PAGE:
Last Friday my neurological pathways finally connected - if she's non-emergent, scheduling time for emergent play will fail miserably. She'll be anxious and lonely, I'll be frustrated and behind on the work I want to do.  So I stopped asking her to play on her own.  Even before she started whining, I got out some projects we could do together and started working.  I put away my work that required me separating from her and got out things she could do with me or next to me, like cooking and fixing items around the house. I put on a movie for her when I really, really needed to concentrate on my computer for 30 minutes.

She lit up.  She's been so much more happy and relaxed.  There have been lots more hugs and kisses and fewer tantrums and hits.

Now that my experiment has a clear result, I need to figure out what to do about it.  Really, the question always seems to be, how do I meet everyone's needs?  How do I give Rosie the connection she needs and get the personal time that I crave?  Several ideas seem to keep coming to mind.
- Getting help from other adults to watch her so I can have focused work time rather than trying to steal minutes in the day. Daddy?  Housemate? Babysitter?
- Rosie's a very visual learner.  Maybe setting her up with educational videos wouldn't be the end of the world?
- Projects, projects, projects.  If I'm going to be present to her, I need something stimulating and fun to fill our time.  A few nights ago, I printed out 3 lapbooks I think we'll enjoy working on together.  I've also purchased Crafting Fun 101: 101 Things to Make and Do with Kids.  The book along with a box of related supplies will make a lovely, busy Christmas present for us together.

I'm feeling nervous that giving so much time and focus to Rosie will keep me from getting the personal time I want.  And yet, I'm confident that meeting her where she is really at right now will create so much more peace and rest in our home.  So I'm going to give it a try. And if kids grow the way they usually do, just about the time I get really good at providing generous amounts of attention for Rosie, she'll grow out of the need for it and long for time to play on her own.

Wouldn't that be sweet?


Wednesday, December 8, 2010

Up To Standards?

During my visit to Wyoming with my grandmother, the topic of conversation inevitably turned to homeschooling.  She expressed what I interpreted as honest curiosity about how I know what to teach and how to teach it.  Did I take direction from the schools or the state or some other governing board?

Much explaining about Bill and my personal educational theories and standards drew nothing but blank looks, as if I were speaking some foreign tongue to which she had never been exposed.  Finally, I resorted to the fact that each state publishes their standards on the internet, and I could access those at any time.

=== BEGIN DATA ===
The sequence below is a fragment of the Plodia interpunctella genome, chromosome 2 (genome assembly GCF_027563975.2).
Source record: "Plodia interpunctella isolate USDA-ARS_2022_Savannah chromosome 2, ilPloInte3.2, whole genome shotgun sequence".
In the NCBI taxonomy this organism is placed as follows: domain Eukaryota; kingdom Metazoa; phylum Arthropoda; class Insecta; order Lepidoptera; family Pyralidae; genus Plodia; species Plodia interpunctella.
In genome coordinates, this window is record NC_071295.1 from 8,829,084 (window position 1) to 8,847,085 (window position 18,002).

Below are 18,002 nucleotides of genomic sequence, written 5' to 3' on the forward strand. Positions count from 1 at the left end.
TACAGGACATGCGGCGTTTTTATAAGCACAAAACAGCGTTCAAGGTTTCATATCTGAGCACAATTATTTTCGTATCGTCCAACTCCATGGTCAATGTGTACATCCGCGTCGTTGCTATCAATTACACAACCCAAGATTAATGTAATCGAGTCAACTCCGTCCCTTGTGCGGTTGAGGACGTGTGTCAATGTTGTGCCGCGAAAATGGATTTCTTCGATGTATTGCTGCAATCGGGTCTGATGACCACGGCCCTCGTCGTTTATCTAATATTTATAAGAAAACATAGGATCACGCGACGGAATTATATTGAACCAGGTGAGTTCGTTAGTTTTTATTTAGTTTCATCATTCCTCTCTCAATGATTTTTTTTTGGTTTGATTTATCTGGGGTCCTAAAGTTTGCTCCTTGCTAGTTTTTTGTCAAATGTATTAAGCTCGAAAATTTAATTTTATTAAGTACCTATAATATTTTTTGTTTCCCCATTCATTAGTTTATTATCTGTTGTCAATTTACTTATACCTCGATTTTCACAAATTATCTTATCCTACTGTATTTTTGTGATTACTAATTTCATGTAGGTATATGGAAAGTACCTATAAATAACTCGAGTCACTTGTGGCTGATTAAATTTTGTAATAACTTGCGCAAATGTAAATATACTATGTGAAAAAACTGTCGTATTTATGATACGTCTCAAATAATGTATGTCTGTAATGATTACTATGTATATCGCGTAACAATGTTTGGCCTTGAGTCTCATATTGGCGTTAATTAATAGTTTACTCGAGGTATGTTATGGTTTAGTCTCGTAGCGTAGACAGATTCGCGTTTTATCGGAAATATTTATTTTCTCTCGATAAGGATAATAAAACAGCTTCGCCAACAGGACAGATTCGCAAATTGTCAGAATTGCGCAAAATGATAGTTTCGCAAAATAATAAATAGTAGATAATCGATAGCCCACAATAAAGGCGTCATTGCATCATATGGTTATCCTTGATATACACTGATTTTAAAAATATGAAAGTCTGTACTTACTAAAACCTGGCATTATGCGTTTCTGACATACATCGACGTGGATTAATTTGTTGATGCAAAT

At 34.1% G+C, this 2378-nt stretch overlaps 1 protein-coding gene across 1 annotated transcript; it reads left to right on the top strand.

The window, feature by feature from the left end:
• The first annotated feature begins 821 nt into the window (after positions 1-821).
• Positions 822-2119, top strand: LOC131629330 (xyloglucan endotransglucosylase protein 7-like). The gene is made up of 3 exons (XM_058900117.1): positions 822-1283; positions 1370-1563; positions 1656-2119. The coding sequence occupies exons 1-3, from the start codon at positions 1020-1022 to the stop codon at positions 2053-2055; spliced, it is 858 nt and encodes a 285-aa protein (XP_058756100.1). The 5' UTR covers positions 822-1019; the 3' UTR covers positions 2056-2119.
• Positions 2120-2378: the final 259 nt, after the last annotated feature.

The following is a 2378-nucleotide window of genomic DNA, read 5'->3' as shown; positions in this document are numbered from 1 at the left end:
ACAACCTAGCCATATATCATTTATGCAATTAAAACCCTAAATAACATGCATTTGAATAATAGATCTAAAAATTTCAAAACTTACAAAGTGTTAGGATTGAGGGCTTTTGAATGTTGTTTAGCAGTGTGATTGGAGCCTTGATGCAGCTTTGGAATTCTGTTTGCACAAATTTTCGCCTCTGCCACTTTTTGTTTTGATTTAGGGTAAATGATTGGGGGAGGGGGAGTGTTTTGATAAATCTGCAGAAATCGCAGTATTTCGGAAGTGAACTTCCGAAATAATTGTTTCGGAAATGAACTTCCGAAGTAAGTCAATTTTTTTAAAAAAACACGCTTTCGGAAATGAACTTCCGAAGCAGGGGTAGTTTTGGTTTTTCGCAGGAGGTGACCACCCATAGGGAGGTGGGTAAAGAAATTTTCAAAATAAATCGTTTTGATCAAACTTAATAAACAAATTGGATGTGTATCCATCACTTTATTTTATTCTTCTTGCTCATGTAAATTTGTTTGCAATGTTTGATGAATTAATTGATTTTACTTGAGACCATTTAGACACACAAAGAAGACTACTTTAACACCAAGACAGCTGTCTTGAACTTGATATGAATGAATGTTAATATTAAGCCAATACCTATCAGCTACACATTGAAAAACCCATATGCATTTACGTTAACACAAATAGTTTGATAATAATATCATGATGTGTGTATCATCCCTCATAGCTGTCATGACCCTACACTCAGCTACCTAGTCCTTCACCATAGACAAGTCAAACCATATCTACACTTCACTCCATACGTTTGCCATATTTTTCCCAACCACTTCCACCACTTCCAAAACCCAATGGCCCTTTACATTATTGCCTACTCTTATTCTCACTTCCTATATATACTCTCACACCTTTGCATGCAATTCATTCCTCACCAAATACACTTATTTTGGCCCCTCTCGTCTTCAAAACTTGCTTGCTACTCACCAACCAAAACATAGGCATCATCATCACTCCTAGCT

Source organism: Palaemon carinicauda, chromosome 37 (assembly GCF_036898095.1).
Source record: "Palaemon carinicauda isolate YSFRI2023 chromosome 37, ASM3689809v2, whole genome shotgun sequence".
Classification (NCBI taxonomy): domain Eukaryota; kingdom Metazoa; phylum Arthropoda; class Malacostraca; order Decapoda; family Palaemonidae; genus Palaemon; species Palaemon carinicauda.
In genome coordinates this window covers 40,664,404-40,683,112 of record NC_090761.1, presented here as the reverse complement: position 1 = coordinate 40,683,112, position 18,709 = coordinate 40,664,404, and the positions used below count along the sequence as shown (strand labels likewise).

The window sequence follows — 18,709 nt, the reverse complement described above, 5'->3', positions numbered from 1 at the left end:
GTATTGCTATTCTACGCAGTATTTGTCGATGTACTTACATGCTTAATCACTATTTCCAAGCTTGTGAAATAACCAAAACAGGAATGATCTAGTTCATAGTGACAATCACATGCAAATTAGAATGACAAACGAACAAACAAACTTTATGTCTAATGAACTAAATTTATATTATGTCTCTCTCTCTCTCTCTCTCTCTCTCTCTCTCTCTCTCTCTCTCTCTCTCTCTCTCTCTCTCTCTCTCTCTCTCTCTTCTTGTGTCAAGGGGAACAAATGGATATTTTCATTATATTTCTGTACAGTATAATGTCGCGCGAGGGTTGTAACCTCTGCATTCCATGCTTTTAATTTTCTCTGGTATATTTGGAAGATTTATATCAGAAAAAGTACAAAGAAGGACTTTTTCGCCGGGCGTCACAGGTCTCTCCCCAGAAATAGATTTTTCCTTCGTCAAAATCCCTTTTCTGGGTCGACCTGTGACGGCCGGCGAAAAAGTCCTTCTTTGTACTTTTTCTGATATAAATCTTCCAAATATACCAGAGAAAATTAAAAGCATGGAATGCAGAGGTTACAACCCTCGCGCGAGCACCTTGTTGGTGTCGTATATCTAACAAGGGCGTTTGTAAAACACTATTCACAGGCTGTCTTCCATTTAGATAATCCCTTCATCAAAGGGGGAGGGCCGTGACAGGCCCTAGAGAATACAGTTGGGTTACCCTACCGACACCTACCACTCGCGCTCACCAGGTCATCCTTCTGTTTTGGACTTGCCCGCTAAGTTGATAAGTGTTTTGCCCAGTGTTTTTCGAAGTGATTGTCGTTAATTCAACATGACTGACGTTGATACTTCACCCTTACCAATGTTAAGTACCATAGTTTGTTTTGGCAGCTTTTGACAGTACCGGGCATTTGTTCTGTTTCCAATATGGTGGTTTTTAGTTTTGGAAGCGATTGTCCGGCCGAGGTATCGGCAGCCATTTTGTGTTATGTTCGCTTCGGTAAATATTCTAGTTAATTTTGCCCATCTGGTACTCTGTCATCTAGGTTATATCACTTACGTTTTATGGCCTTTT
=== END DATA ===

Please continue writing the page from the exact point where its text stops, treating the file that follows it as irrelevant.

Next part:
Ah, a light of understand begins.  And then after a few moments pause, "Each state has their own standards?  How do you choose?" Hmmmmm.  Maybe skip the part about personal education standards this go around, I try the whole, "well I pick and choose what makes the most sense to me."  Gets a nod of understanding.  Encouraged, I throw in, "but there are lots of things in the standards I don't agree with."   Which gets a surprised "like what?"

Now I know I've found my way in with my grandmother.  She loves the fine arts. So I trot out our family's values for art and music, foreign languages and love of learning.  Suddenly she lights up with the possibility of what my children and I can do with our learning time at home.

And in that moment, I'm guessing that not only did her concerns for my ability to teach to various standards set by a state education board relax, but I also met her standards for the life and education that her great-grandchildren should have.

Monday, December 6, 2010

Who's Daughter?

Last night Rosie and I watched Elf together (she watched it earlier in the day with Bill).  Usually, I steer FAR away from adoption movies as they can be such mine-fields.  But Elf is recommended and enjoyed by several adult adoptees I know, so we rented it.

I was pleased.  I think it handled the adoption related issues pretty well, and it created a few openings for conversation about what reunion can be like.  I've read a lot of reunion related blogs, so this gave me an entrance to sharing some of those people's basic experiences with Rosie. I think she needs to hear some of the variety of these experiences right now as I know she's thinking a lot about being connected with her first mama.

Just after we finished the movie a friend called. I entered conversation with her by saying my daughter and I had just finished watching the movie Elf, to which Rosie shouted out, "I'm not your daughter, I'm K's daughter." I hugged her and told her how glad I am she likes that about herself. I also reminded her she will be both our daughter forever, and she will always be in both our hearts. She smiled at me and went to work on a puzzle.

I really am glad to see her shouting out the complexities of who she is to the world.  It will take her far.

Sunday, December 5, 2010


I woke up at 5am with the beginnings of a serious migraine.  I spent most of the morning trying to find relief, throwing up and snoozing. Somehow around noon I started to feel better. So no thoughtful blog post today, but all offers of sympathy accepted.

See you tomorrow.

Saturday, December 4, 2010

Yee Haw! Updated Template.

Look at me!  I updated the blogger template after years and years of the same old thing.